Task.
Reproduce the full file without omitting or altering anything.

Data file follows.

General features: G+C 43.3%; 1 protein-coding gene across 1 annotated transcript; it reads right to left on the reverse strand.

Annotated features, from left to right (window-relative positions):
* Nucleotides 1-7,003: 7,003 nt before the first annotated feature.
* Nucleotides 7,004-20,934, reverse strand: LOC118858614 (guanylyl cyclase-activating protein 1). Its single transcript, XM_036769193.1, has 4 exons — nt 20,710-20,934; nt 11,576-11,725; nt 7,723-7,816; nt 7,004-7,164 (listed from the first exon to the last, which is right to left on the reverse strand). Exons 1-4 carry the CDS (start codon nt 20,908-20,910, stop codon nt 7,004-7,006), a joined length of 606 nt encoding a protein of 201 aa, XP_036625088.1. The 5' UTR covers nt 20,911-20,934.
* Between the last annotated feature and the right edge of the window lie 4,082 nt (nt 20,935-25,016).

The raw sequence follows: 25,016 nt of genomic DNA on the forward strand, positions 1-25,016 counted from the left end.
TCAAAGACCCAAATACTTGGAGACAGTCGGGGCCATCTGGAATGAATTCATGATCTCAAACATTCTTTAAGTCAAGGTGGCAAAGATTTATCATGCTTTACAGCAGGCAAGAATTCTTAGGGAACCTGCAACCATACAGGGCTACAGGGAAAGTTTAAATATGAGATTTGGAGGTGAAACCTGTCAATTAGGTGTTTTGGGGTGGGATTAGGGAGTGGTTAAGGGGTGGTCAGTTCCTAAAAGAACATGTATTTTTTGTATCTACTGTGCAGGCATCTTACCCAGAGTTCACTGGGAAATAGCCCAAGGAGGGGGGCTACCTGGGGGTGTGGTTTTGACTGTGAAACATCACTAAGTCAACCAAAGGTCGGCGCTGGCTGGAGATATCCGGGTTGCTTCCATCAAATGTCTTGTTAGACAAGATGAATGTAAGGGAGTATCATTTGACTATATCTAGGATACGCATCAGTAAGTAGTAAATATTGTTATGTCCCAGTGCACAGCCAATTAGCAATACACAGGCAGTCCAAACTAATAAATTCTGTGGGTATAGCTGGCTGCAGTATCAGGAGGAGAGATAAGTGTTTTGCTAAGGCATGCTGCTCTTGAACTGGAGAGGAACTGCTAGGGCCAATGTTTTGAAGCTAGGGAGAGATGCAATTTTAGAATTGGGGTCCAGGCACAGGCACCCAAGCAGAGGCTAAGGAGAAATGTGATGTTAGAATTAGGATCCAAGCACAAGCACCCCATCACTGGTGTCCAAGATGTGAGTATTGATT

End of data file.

General features: G+C 43.3%; 1 protein-coding gene across 1 annotated transcript; it reads right to left on the reverse strand.

Annotated features, from left to right (window-relative positions):
* Nucleotides 1-7,003: 7,003 nt before the first annotated feature.
* Nucleotides 7,004-20,934, reverse strand: LOC118858614 (guanylyl cyclase-activating protein 1). Its single transcript, XM_036769193.1, has 4 exons — nt 20,710-20,934; nt 11,576-11,725; nt 7,723-7,816; nt 7,004-7,164 (listed from the first exon to the last, which is right to left on the reverse strand). Exons 1-4 carry the CDS (start codon nt 20,908-20,910, stop codon nt 7,004-7,006), a joined length of 606 nt encoding a protein of 201 aa, XP_036625088.1. The 5' UTR covers nt 20,911-20,934.
* Between the last annotated feature and the right edge of the window lie 4,082 nt (nt 20,935-25,016).

The raw sequence follows: 25,016 nt of genomic DNA on the forward strand, positions 1-25,016 counted from the left end.
TCAAAGACCCAAATACTTGGAGACAGTCGGGGCCATCTGGAATGAATTCATGATCTCAAACATTCTTTAAGTCAAGGTGGCAAAGATTTATCATGCTTTACAGCAGGCAAGAATTCTTAGGGAACCTGCAACCATACAGGGCTACAGGGAAAGTTTAAATATGAGATTTGGAGGTGAAACCTGTCAATTAGGTGTTTTGGGGTGGGATTAGGGAGTGGTTAAGGGGTGGTCAGTTCCTAAAAGAACATGTATTTTTTGTATCTACTGTGCAGGCATCTTACCCAGAGTTCACTGGGAAATAGCCCAAGGAGGGGGGCTACCTGGGGGTGTGGTTTTGACTGTGAAACATCACTAAGTCAACCAAAGGTCGGCGCTGGCTGGAGATATCCGGGTTGCTTCCATCAAATGTCTTGTTAGACAAGATGAATGTAAGGGAGTATCATTTGACTATATCTAGGATACGCATCAGTAAGTAGTAAATATTGTTATGTCCCAGTGCACAGCCAATTAGCAATACACAGGCAGTCCAAACTAATAAATTCTGTGGGTATAGCTGGCTGCAGTATCAGGAGGAGAGATAAGTGTTTTGCTAAGGCATGCTGCTCTTGAACTGGAGAGGAACTGCTAGGGCCAATGTTTTGAAGCTAGGGAGAGATGCAATTTTAGAATTGGGGTCCAGGCACAGGCACCCAAGCAGAGGCTAAGGAGAAATGTGATGTTAGAATTAGGATCCAAGCACAAGCACCCCATCACTGGTGTCCAAGATGTGAGTATTGATT